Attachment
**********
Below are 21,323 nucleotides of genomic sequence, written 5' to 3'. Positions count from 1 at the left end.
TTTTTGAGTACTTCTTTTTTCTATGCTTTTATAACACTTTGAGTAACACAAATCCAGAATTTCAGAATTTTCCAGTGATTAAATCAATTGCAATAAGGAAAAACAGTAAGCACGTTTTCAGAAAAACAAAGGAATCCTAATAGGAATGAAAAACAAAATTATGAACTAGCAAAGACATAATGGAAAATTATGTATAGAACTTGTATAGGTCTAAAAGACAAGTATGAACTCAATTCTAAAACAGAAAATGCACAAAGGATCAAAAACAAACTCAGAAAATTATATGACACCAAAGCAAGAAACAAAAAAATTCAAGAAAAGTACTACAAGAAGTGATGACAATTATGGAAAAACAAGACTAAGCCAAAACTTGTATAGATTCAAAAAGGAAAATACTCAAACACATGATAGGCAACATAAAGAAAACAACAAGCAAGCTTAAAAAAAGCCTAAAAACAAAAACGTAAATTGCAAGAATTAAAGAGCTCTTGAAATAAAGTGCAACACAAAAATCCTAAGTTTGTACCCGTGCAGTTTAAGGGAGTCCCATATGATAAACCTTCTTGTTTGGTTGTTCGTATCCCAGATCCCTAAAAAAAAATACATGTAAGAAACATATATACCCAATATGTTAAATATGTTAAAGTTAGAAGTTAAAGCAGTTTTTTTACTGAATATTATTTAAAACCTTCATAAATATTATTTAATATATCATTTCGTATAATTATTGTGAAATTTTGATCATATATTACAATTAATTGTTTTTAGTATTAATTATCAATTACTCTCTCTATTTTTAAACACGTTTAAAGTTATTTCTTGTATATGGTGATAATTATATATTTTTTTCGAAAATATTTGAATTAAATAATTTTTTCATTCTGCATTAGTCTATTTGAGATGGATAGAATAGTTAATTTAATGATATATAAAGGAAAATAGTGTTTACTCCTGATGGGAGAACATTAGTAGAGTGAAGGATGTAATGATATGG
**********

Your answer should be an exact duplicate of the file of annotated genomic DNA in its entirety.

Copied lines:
Below are 21,323 nucleotides of genomic sequence, written 5' to 3'. Positions count from 1 at the left end.
TTTTTGAGTACTTCTTTTTTCTATGCTTTTATAACACTTTGAGTAACACAAATCCAGAATTTCAGAATTTTCCAGTGATTAAATCAATTGCAATAAGGAAAAACAGTAAGCACGTTTTCAGAAAAACAAAGGAATCCTAATAGGAATGAAAAACAAAATTATGAACTAGCAAAGACATAATGGAAAATTATGTATAGAACTTGTATAGGTCTAAAAGACAAGTATGAACTCAATTCTAAAACAGAAAATGCACAAAGGATCAAAAACAAACTCAGAAAATTATATGACACCAAAGCAAGAAACAAAAAAATTCAAGAAAAGTACTACAAGAAGTGATGACAATTATGGAAAAACAAGACTAAGCCAAAACTTGTATAGATTCAAAAAGGAAAATACTCAAACACATGATAGGCAACATAAAGAAAACAACAAGCAAGCTTAAAAAAAGCCTAAAAACAAAAACGTAAATTGCAAGAATTAAAGAGCTCTTGAAATAAAGTGCAACACAAAAATCCTAAGTTTGTACCCGTGCAGTTTAAGGGAGTCCCATATGATAAACCTTCTTGTTTGGTTGTTCGTATCCCAGATCCCTAAAAAAAAATACATGTAAGAAACATATATACCCAATATGTTAAATATGTTAAAGTTAGAAGTTAAAGCAGTTTTTTTACTGAATATTATTTAAAACCTTCATAAATATTATTTAATATATCATTTCGTATAATTATTGTGAAATTTTGATCATATATTACAATTAATTGTTTTTAGTATTAATTATCAATTACTCTCTCTATTTTTAAACACGTTTAAAGTTATTTCTTGTATATGGTGATAATTATATATTTTTTTCGAAAATATTTGAATTAAATAATTTTTTCATTCTGCATTAGTCTATTTGAGATGGATAGAATAGTTAATTTAATGATATATAAAGGAAAATAGTGTTTACTCCTGATGGGAGAACATTAGTAGAGTGAAGGATGTAATGATATGG